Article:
THIS POST IS PART OF THE SYDNEY POLLACK BLOGATHON
Will & Grace was a tv show that ran from 1998 to 2006, and if you’re a regular listener of our podcast, it should come as no surprise if I say that this is one of my favorite shows. Evidently, it follows the lives Will and Grace: two adults sharing an apartment in NYC, but who are in no way romantically involved — which is only natural; you see, Grace is an interior designer, and straight, whereas Will is a lawyer, and gay. Also starring are friends Jack and Karen — a charismatic aspiring actor (also homossexual) and a rich, spoiled and frisky woman (sexual orientation not clear), who happens to be Grace’s “secretary”.
Somewhere in season two, Will’s father pays a visit. He is someone Will idolizes and loves very deeply, having the fortune to see these feelings reciprocated. However, their seemingly perfect relationship is soon to be shaken at its core, as Will finds out that his father has lied to his co-workers about his son’s sexual orientation. It is then that Will suffers the most atrocious pain any child can feel: the realization that his father is not perfect; he’s just a guy.
Though everything seems to be fine between them by the end of the episode, this incident will become a recurring theme throughout the show, until it reaches its climax towards the very end of the series, when his father returns for his final appearance. Despite having very few scenes, George Truman has proven to be crucial to Will’s development as a character, and was certainly one of the better accomplished characters on the show. Even though Will & Grace is a comedy series, the final moments between them remain some of the show’s most emotional, serious and dramatic moments. Such a memorable figure could only be brought to life by a greatly talented actor, and that man was precisely Sydney Pollack.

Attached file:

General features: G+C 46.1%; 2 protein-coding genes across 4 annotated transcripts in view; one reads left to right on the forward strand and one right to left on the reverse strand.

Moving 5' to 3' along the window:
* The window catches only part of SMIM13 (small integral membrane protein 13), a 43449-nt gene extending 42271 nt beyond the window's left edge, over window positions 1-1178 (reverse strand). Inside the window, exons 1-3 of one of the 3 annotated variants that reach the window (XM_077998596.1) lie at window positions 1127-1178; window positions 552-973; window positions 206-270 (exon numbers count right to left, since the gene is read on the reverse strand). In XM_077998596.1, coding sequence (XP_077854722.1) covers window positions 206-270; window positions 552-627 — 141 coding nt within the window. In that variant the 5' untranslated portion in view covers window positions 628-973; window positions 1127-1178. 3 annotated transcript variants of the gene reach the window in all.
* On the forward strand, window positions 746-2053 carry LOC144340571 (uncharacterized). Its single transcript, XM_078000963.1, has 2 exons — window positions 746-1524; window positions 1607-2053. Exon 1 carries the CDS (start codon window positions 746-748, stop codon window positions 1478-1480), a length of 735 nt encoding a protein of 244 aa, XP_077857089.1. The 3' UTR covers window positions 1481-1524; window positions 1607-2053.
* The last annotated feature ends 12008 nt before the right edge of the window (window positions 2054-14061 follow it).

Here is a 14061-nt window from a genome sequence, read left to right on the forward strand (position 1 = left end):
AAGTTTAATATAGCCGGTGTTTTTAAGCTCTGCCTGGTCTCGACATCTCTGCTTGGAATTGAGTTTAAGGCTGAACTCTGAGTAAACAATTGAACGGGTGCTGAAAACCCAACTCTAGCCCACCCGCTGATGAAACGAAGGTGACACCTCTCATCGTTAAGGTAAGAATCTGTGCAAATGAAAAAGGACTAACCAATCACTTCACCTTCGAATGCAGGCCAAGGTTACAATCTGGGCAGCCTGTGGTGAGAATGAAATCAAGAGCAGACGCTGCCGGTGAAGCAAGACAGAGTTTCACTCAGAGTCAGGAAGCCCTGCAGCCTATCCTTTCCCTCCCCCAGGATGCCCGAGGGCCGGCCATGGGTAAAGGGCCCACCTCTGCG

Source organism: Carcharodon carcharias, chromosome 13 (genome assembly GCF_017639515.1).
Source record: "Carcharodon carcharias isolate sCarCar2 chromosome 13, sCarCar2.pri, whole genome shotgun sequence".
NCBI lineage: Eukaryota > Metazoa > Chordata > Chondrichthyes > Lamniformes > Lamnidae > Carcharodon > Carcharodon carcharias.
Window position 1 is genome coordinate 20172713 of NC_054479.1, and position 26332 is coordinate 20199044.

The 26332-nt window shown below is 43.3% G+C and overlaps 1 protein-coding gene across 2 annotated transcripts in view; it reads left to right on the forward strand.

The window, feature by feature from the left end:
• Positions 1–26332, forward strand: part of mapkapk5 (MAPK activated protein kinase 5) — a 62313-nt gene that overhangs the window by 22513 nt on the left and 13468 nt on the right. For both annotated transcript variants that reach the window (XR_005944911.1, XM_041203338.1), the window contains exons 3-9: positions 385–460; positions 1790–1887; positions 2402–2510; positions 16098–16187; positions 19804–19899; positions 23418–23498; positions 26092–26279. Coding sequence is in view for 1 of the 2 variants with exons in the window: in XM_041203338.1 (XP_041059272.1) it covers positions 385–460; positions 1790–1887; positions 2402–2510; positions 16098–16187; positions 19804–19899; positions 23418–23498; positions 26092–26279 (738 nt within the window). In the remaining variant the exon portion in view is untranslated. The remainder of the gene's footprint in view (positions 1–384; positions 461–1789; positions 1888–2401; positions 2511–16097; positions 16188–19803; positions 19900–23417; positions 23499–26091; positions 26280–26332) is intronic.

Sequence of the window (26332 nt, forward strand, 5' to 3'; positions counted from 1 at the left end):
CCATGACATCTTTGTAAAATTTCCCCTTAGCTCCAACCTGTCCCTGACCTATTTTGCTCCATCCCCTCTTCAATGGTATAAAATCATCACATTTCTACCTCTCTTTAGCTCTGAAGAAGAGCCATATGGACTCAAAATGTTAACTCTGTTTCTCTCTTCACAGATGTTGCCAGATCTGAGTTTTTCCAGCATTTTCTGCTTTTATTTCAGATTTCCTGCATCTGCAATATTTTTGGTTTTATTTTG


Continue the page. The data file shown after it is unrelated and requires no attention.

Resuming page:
But Pollack’s dexterity in front of the camera revealed itself many, many years before, in tv series such as the iconic The Twilight Zone, and Alfred Hitchcock Presents: In The Contest for Aaron Gold (aired October, 1960), Pollack plays Bernie Samuelson, a ceramic arts teacher working at children’s summer camp. The camp’s Director goes to great lengths to make the parents happy, keeping everything running efficiently. In a class where no one cares about ceramics, it wasn’t hard to notice young Aaron Gold, a quiet but talented student who seems immersed in Samuelson’s assignment. Aaron begins skipping activities to work on his piece, with Bernie successfully covering for him, until the day of the parents arrival approaches, and the Director is alarmed by the fact that Aaron’s sculpture is not finished — his Knight lacks an arm.
It’s not one of my favorite episodes, perhaps because there’s nothing suspenseful about it, but it makes a compelling case in favor of Sydney Pollack’s promise as a relatively young actor. The times were different and so were the acting methods, but still the director we’ve come to admire and respect vanishes behind Bernie Samuelson. Though looking at his acting roles one might wonder why Pollack decided to devote himself to directing, it takes merely a glimpse at one of his movies to understand his decision. The truth is, we are in the presence of one those rare men who can excel at more than one thing, and one that has proven just that over the course of many decades.
These roles may be small, but remain two that I’ve always adored: one is, if not for anything else, is compelling merely for the fact that it is Syndey Pollack in Alfred Hitchcock’s show; while the other always strikes me as fascinating, for Pollack’s ability to not only pass as an ordinary man, but for his great character work that thrives in just a couple of minutes.
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